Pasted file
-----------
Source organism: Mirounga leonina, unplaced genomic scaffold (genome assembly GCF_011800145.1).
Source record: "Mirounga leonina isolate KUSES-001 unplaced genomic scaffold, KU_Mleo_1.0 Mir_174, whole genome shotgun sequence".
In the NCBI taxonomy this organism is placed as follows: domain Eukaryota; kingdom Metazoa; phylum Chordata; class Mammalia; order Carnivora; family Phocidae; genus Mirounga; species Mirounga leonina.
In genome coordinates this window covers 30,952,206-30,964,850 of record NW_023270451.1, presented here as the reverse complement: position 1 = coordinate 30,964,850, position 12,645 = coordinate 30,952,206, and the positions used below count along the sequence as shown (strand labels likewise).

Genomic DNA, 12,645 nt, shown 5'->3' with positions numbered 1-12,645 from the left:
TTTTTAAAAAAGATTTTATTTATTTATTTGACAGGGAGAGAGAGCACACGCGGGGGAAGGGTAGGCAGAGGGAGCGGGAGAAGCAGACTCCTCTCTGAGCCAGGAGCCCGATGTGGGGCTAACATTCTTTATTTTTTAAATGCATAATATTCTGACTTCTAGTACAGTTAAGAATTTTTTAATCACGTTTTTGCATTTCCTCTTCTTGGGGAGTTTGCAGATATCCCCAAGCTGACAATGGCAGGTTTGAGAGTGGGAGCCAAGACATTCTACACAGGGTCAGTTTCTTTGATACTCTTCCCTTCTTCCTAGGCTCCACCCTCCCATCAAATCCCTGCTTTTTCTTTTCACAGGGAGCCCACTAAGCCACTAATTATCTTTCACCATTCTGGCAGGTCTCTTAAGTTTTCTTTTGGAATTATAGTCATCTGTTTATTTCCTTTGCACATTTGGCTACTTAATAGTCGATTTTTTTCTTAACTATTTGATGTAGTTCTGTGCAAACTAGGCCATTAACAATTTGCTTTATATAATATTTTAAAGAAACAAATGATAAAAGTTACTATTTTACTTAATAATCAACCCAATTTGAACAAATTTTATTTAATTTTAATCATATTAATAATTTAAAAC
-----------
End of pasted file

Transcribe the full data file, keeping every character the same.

Source organism: Mirounga leonina, unplaced genomic scaffold (genome assembly GCF_011800145.1).
Source record: "Mirounga leonina isolate KUSES-001 unplaced genomic scaffold, KU_Mleo_1.0 Mir_174, whole genome shotgun sequence".
In the NCBI taxonomy this organism is placed as follows: domain Eukaryota; kingdom Metazoa; phylum Chordata; class Mammalia; order Carnivora; family Phocidae; genus Mirounga; species Mirounga leonina.
In genome coordinates this window covers 30,952,206-30,964,850 of record NW_023270451.1, presented here as the reverse complement: position 1 = coordinate 30,964,850, position 12,645 = coordinate 30,952,206, and the positions used below count along the sequence as shown (strand labels likewise).

Genomic DNA, 12,645 nt, shown 5'->3' with positions numbered 1-12,645 from the left:
TTTTTAAAAAAGATTTTATTTATTTATTTGACAGGGAGAGAGAGCACACGCGGGGGAAGGGTAGGCAGAGGGAGCGGGAGAAGCAGACTCCTCTCTGAGCCAGGAGCCCGATGTGGGGCTAACATTCTTTATTTTTTAAATGCATAATATTCTGACTTCTAGTACAGTTAAGAATTTTTTAATCACGTTTTTGCATTTCCTCTTCTTGGGGAGTTTGCAGATATCCCCAAGCTGACAATGGCAGGTTTGAGAGTGGGAGCCAAGACATTCTACACAGGGTCAGTTTCTTTGATACTCTTCCCTTCTTCCTAGGCTCCACCCTCCCATCAAATCCCTGCTTTTTCTTTTCACAGGGAGCCCACTAAGCCACTAATTATCTTTCACCATTCTGGCAGGTCTCTTAAGTTTTCTTTTGGAATTATAGTCATCTGTTTATTTCCTTTGCACATTTGGCTACTTAATAGTCGATTTTTTTCTTAACTATTTGATGTAGTTCTGTGCAAACTAGGCCATTAACAATTTGCTTTATATAATATTTTAAAGAAACAAATGATAAAAGTTACTATTTTACTTAATAATCAACCCAATTTGAACAAATTTTATTTAATTTTAATCATATTAATAATTTAAAAC